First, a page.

When it comes to the opioid epidemic, President Trump’s words have far outstripped his actions. If that sounds familiar to Americans living in the areas most beset by economic decline, it should.

Just as with the drug crisis, Trump promised the world to people suffering from the worst effects of the changing U.S. economy, yet has delivered very little.

These two issues are not unrelated – while the specific effects are unclear, economic decline has certainly played a role in exacerbating the opioid crisis, and vice versa. In fact, to help fulfill his promises on the drug epidemic, the president could do a lot worse than following through on his pledge to reinvigorate the areas of the United States that have fallen stagnant.

DEATH RATES RISE

Of course, Trump could make the most immediate effect against the crisis by taking the advice of experts calling for increased access to medication-assisted treatment, nationwide prescription monitoring, improved interdiction on the importation of deadly synthetic opioids like fentanyl and more use of non-opioid pain management.

But the opioid epidemic is remarkably complex, and recent research suggests it has roots in the areas of the United States most left behind by globalization and automation – the areas Trump purported to care about during the campaign but has done little to help since his inauguration.

The epidemic has many causes. A change in views of pain management, pushed by pharmaceutical companies and doctors, both normalized the use of opioids and made them available where they weren’t before. The widespread use of painkillers, both medicinally and recreationally, softened the ground for an influx of cheap, addictive heroin. A weak social safety net allowed the crisis to dig in deep.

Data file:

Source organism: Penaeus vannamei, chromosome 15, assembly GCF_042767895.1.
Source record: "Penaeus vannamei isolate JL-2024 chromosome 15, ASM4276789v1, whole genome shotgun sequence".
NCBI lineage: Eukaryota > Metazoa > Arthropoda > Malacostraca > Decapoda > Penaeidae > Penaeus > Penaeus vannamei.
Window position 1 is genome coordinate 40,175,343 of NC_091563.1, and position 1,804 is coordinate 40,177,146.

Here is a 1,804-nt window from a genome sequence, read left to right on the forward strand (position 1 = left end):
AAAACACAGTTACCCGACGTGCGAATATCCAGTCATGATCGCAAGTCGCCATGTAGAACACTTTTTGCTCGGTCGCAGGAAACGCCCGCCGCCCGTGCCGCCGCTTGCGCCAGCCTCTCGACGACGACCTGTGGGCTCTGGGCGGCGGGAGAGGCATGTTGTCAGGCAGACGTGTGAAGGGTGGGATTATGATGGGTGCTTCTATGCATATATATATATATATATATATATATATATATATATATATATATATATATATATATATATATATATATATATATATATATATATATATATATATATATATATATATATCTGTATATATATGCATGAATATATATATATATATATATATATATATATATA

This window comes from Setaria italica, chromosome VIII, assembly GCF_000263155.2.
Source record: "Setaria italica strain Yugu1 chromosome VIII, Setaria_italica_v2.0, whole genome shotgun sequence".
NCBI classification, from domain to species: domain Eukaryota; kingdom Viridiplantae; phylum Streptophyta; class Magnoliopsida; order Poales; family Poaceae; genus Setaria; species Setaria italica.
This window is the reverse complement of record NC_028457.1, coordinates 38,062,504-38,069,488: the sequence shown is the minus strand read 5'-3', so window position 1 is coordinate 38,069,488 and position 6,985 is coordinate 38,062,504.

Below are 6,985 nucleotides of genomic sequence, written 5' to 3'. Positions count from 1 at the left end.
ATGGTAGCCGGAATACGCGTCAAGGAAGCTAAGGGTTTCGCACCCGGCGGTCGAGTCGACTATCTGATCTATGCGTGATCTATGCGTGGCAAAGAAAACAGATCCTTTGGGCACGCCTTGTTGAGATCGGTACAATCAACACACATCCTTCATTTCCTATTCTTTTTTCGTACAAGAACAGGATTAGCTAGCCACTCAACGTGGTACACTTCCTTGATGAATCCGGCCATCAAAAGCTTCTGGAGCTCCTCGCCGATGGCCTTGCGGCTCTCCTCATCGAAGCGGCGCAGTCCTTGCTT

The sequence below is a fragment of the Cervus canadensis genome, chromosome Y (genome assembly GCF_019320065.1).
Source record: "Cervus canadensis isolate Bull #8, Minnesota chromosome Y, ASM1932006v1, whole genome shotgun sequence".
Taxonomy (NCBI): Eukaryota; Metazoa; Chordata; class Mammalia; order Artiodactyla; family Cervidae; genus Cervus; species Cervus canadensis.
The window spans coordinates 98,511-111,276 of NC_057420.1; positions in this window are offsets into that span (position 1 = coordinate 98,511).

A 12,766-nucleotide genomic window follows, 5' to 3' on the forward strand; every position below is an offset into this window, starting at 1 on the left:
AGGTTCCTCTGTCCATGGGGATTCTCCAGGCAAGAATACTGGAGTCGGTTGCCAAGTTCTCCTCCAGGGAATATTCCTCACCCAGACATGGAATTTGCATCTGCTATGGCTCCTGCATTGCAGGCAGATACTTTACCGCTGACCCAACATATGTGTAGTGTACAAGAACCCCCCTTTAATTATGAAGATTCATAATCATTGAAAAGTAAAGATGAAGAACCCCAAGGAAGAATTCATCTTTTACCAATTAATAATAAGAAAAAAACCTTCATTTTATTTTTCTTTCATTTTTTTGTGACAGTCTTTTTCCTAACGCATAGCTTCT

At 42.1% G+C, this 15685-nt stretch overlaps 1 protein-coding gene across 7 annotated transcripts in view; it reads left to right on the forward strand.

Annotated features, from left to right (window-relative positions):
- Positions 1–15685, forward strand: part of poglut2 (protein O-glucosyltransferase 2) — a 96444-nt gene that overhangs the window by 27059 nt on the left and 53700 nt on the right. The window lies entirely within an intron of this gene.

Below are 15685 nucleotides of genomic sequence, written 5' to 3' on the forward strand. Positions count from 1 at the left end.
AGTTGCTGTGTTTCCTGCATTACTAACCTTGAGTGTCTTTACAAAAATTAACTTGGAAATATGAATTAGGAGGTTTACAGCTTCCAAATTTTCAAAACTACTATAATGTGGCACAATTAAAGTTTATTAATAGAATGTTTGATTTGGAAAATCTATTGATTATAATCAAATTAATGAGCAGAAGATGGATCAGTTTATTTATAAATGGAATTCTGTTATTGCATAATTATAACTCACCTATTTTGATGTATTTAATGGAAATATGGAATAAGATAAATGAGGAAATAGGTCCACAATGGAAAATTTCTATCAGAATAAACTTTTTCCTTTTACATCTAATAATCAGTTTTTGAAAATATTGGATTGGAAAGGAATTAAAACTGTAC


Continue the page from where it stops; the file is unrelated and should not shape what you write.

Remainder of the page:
The crisis has hit Americans of all races, regions and levels of urbanization and income. But the white working class has been hit hardest of all.

From 1999 to 2014, the number of drug deaths per 100,000 white Americans grew by 203 percent. That was the major factor in the rise in midlife death rates for white working-class Americans, something almost unprecedented among developed nations. (Health indicators for minorities have historically been worse than whites, but somewhat constant. That inequity should by no means be ignored, but it’s the eye-opening change among white Americans that is relevant to the opioid epidemic.)

THE DOWNWARD CYCLE

Looking closer, one sees how chronic illness, economic hopelessness and pain medication play off each other to impede growth in many regions across the country, so much so that it is difficult to tell which factor causes the other. It’s likely each can kick off a person’s downward cycle if given the right circumstances, although a recent study found a causal link between a rise in unemployment and increases in opioid death and overdose rates.

Whatever the case, those three factors are now inextricably intertwined, and have worked together to decimate regions. In addition to increasing death rates, they have taken a chunk out of the workforce. In Maine, the number of men ages 25 to 54 not in the workforce rose from 5 percent in 1970 to 15 percent in 2015, mirroring the increase nationwide.

These are largely, though not exclusively, Americans with no college degree. In many cases, they would have in previous generations found good work at the local factory. In any case, they see decline around them and feel that they’ve missed something.

Sometimes, this feeling leads to drug use, then more problems. Other times, economic conditions lead to illness and disability, and sometimes drug addiction.

However it starts, all roads lead to bad outcomes – as one researcher put it, the decline of this population is the result of “cumulative distress, and the failure of life to turn out as expected.”

Research following last year’s election found that support for President Trump correlated with an area’s health and death rates. Places that had felt the rise in pain, illness and despair most acutely felt ignored and were gasping for help.

That help hasn’t arrived yet, and given Trump’s short history in government, we are not optimistic. But if he does decide to follow through on his promise to the struggling parts of the country, the president may just take some of the steam out of the opioid epidemic, too.